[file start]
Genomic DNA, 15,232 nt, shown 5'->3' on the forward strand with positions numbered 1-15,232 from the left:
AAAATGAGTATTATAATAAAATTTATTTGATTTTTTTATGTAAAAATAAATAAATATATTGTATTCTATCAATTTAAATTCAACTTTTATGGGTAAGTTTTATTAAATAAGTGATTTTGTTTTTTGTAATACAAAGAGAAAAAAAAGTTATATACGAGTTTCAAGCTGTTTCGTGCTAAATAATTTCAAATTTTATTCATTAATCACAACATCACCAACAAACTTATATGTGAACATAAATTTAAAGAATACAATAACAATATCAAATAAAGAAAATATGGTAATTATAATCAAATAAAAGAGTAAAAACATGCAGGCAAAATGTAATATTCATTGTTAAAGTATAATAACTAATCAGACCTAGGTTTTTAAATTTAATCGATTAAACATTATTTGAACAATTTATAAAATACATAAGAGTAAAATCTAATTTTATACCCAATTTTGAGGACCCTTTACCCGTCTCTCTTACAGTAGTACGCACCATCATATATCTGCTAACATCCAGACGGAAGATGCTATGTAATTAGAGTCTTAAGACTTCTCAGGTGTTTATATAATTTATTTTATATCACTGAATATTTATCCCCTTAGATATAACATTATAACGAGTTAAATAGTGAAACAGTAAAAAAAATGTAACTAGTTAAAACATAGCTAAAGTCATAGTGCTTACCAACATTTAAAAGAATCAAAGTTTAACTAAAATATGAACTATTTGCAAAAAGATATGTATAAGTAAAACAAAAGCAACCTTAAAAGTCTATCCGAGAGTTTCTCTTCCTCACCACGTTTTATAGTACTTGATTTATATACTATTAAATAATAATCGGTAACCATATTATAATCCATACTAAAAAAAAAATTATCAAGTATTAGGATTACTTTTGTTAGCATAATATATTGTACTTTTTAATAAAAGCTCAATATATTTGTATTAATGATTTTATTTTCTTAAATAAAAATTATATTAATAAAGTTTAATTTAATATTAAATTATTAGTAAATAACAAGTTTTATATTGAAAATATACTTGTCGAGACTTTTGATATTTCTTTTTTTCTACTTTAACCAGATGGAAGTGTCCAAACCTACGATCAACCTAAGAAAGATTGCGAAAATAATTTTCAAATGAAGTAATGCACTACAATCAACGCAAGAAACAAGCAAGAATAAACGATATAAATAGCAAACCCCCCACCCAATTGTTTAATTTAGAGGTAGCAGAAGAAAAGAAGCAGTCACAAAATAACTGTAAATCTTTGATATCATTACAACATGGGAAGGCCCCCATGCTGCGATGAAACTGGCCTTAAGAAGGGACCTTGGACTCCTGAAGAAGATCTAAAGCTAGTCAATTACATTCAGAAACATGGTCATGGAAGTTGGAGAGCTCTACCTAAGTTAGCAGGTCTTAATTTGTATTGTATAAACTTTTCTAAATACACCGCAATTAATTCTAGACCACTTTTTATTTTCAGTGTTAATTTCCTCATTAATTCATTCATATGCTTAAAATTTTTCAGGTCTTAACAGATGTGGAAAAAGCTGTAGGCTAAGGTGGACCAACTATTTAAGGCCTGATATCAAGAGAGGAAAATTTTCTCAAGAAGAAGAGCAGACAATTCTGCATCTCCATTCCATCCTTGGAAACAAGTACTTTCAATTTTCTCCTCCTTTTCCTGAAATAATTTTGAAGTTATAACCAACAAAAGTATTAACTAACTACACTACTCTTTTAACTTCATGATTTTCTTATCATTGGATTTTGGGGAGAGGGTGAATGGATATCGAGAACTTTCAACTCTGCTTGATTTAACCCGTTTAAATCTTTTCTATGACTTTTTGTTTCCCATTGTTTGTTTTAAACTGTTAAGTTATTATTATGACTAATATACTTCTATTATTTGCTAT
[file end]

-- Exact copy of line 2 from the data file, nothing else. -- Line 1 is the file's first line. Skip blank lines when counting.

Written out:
AAAATGAGTATTATAATAAAATTTATTTGATTTTTTTATGTAAAAATAAATAAATATATTGTATTCTATCAATTTAAATTCAACTTTTATGGGTAAGTTTTATTAAATAAGTGATTTTGTTTTTTGTAATACAAAGAGAAAAAAAAGTTATATACGAGTTTCAAGCTGTTTCGTGCTAAATAATTTCAAATTTTATTCATTAATCACAACATCACCAACAAACTTATATGTGAACATAAATTTAAAGAATACAATAACAATATCAAATAAAGAAAATATGGTAATTATAATCAAATAAAAGAGTAAAAACATGCAGGCAAAATGTAATATTCATTGTTAAAGTATAATAACTAATCAGACCTAGGTTTTTAAATTTAATCGATTAAACATTATTTGAACAATTTATAAAATACATAAGAGTAAAATCTAATTTTATACCCAATTTTGAGGACCCTTTACCCGTCTCTCTTACAGTAGTACGCACCATCATATATCTGCTAACATCCAGACGGAAGATGCTATGTAATTAGAGTCTTAAGACTTCTCAGGTGTTTATATAATTTATTTTATATCACTGAATATTTATCCCCTTAGATATAACATTATAACGAGTTAAATAGTGAAACAGTAAAAAAAATGTAACTAGTTAAAACATAGCTAAAGTCATAGTGCTTACCAACATTTAAAAGAATCAAAGTTTAACTAAAATATGAACTATTTGCAAAAAGATATGTATAAGTAAAACAAAAGCAACCTTAAAAGTCTATCCGAGAGTTTCTCTTCCTCACCACGTTTTATAGTACTTGATTTATATACTATTAAATAATAATCGGTAACCATATTATAATCCATACTAAAAAAAAAATTATCAAGTATTAGGATTACTTTTGTTAGCATAATATATTGTACTTTTTAATAAAAGCTCAATATATTTGTATTAATGATTTTATTTTCTTAAATAAAAATTATATTAATAAAGTTTAATTTAATATTAAATTATTAGTAAATAACAAGTTTTATATTGAAAATATACTTGTCGAGACTTTTGATATTTCTTTTTTTCTACTTTAACCAGATGGAAGTGTCCAAACCTACGATCAACCTAAGAAAGATTGCGAAAATAATTTTCAAATGAAGTAATGCACTACAATCAACGCAAGAAACAAGCAAGAATAAACGATATAAATAGCAAACCCCCCACCCAATTGTTTAATTTAGAGGTAGCAGAAGAAAAGAAGCAGTCACAAAATAACTGTAAATCTTTGATATCATTACAACATGGGAAGGCCCCCATGCTGCGATGAAACTGGCCTTAAGAAGGGACCTTGGACTCCTGAAGAAGATCTAAAGCTAGTCAATTACATTCAGAAACATGGTCATGGAAGTTGGAGAGCTCTACCTAAGTTAGCAGGTCTTAATTTGTATTGTATAAACTTTTCTAAATACACCGCAATTAATTCTAGACCACTTTTTATTTTCAGTGTTAATTTCCTCATTAATTCATTCATATGCTTAAAATTTTTCAGGTCTTAACAGATGTGGAAAAAGCTGTAGGCTAAGGTGGACCAACTATTTAAGGCCTGATATCAAGAGAGGAAAATTTTCTCAAGAAGAAGAGCAGACAATTCTGCATCTCCATTCCATCCTTGGAAACAAGTACTTTCAATTTTCTCCTCCTTTTCCTGAAATAATTTTGAAGTTATAACCAACAAAAGTATTAACTAACTACACTACTCTTTTAACTTCATGATTTTCTTATCATTGGATTTTGGGGAGAGGGTGAATGGATATCGAGAACTTTCAACTCTGCTTGATTTAACCCGTTTAAATCTTTTCTATGACTTTTTGTTTCCCATTGTTTGTTTTAAACTGTTAAGTTATTATTATGACTAATATACTTCTATTATTTGCTAT